What’s the pollen forecast this year?

Spring weather for many people means some warmer weather, April showers and seeing wildlife awaken from a winter slumber. However, for the one-in-five that suffer from hay fever, it can be the start of months of sneezing, watering eyes and keeping a keen eye on the pollen forecast.

After the wettest March in over 40 years for England and Wales, some are now wondering what the weather we’ve seen so far could mean for the release of pollen this year, with ‘very high’ forecasts for tree pollen already for some areas of the UK.

What’s the pollen outlook?

The majority of hay fever sufferers are allergic to grass pollen, which can start as early as May and generally peaks in June and July. At present, the focus is on tree pollen, which a minority of people are allergic to, but can still cause some potent hay fever symptoms for those with the allergy.

Yolanda Clewlow is the Met Office’s Relationships Manager for Health & Air Quality, and the UK Pollen Forecast Manager. Speaking to the Weather Snap podcast, she said: “We’re constantly monitoring what’s in the atmosphere and what might be coming, in terms of pollen in the air.

“We look at a very broad picture for the pollen outlook, including the weather in the previous year when pollen is formed on some plants to make a judgement on how bad a season might be for pollen release.”

At the time of writing, birch pollen is predominantly in focus, with very high levels expected, particularly in England and Wales.

Yolanda added: “Tree pollen is the main factor in the forecast at the moment, and this week, with more settled conditions, we’re expecting a large amount of birch pollen in the air, but these different types of tree pollen in the air will shift as we head towards summer.”

The changing types of pollen

The pollen season is broadly split into three phases, with trees generally the first to release pollen, then grass, followed by weeds.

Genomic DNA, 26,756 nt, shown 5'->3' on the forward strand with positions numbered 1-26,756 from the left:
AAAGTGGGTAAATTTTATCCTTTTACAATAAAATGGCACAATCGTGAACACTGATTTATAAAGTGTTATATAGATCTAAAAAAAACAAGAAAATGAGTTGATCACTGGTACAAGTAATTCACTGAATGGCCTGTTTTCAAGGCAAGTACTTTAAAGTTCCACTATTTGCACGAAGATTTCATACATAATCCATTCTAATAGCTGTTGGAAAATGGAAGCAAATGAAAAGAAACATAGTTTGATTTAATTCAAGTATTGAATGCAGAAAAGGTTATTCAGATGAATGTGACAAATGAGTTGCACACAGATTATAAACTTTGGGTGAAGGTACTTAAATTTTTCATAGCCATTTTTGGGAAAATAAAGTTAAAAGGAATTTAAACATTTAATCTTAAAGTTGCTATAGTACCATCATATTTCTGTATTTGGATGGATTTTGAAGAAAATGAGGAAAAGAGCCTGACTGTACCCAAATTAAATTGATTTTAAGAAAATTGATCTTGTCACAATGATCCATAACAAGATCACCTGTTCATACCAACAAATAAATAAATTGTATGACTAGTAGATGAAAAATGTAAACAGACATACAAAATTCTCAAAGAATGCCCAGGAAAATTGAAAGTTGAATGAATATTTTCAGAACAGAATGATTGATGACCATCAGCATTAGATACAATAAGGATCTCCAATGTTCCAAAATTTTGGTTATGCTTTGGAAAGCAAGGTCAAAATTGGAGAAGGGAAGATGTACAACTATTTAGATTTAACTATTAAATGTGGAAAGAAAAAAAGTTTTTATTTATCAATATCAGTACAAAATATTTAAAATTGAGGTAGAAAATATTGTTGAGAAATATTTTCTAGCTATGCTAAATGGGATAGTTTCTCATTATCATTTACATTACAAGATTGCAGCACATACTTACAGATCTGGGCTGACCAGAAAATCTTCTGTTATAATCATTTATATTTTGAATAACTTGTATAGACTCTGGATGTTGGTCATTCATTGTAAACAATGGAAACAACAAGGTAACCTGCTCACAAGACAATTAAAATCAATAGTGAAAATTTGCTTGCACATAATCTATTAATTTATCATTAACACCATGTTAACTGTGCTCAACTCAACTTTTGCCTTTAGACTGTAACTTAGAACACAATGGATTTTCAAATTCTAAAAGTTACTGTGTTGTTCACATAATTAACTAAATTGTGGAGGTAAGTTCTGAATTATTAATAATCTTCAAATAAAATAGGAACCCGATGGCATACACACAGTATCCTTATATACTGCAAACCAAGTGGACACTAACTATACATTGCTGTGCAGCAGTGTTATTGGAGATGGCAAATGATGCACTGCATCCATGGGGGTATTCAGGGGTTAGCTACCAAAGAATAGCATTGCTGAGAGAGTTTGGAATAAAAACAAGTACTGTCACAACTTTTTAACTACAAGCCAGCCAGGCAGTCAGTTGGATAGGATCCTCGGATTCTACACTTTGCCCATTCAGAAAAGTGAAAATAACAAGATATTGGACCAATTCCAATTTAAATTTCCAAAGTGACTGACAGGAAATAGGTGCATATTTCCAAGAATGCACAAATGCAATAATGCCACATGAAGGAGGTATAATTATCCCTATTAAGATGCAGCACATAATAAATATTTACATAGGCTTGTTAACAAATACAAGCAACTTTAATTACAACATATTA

“The pollen seasons aren’t distinct and there’s obviously a lot of overlap with different types in the air,” said Yolanda.

“It’s not possible to forecast for the whole pollen season at this range, but we’re expecting a large amount of tree pollen in the air in the coming weeks, then we’ll be continuing to keep a close eye on the grass pollen generation and release in the coming months.”

In general, pollen production can be more significant in a warm and wet spring and early summer. This would then need to be released in breezy and dry conditions to create the most significant impacts.

Pollen calendar, showing tree pollen season running from February to July across a number of tree species, grass pollen season running from May to July and weed pollen season running from May to August.

How to manage hay fever

Although many have no adverse reaction to pollen in the air, for those who do suffer with hay fever, there are some steps that can be taken to minimise the impact.

According to Yolanda, the best defence is avoiding the allergen as much as possible in the first place.

“The first thing to do is to make sure you understand the type of pollen you’re allergic to and monitoring the forecast. That way, you know when the very high days of pollen are coming and you can take precautions to try and avoid the pollen. However, it’s not possible to avoid it altogether so for some it’s about taking that preventative medication and planning your day to try and avoid being out in the pollen at the peak times.”

Pollen levels generally peak at the start and the end of the day. During a warm day, pollen gets carried higher in the atmosphere and often goes beyond the range a human would breathe it in. This means the middle of the day can often have fewer pollen grains in the air.

As temperatures cool down in the evening, these levels can pick up again as pollen drifts back towards the level of atmosphere that we breathe in.

“It’s also important to think about what things you have in the atmosphere when those pollen levels are at their peak during the day. Think about whether you want your washing outside, or anything that can be outside picking up pollen and bringing it inside, whether that’s your hair, your washing or your pets.”

Pets can also be affected by hay fever, and in severe cases vets can often prescribe medication to help furry friends through the summer.

Find more advice on dealing with hay fever as part of WeatherReady with the Met Office.

Pollen and climate change

With global temperatures increasing as a result of human-induced climate change, the pollen season in the UK isn’t immune to the effects of a changing climate.

Climate models suggest an increasing likelihood of warmer, wetter winters and hotter drier summers, which will influence the release of pollen into the atmosphere.

Yolanda added: “We’re already seeing an impact on the pollen season as a result of climate change. Some species are having longer seasons, some are starting earlier and some are more severe. We’re also looking at invading species as we anticipate that more species from outside the UK will begin to be able to take hold here and release pollen.”

Get pollen alerts directly to your phone on the Met Office app, or visit the pollen forecast on the Met Office website.

Yolanda was speaking to the Met Office’s Weather Snap podcast, available from 21 April wherever you get your podcasts.

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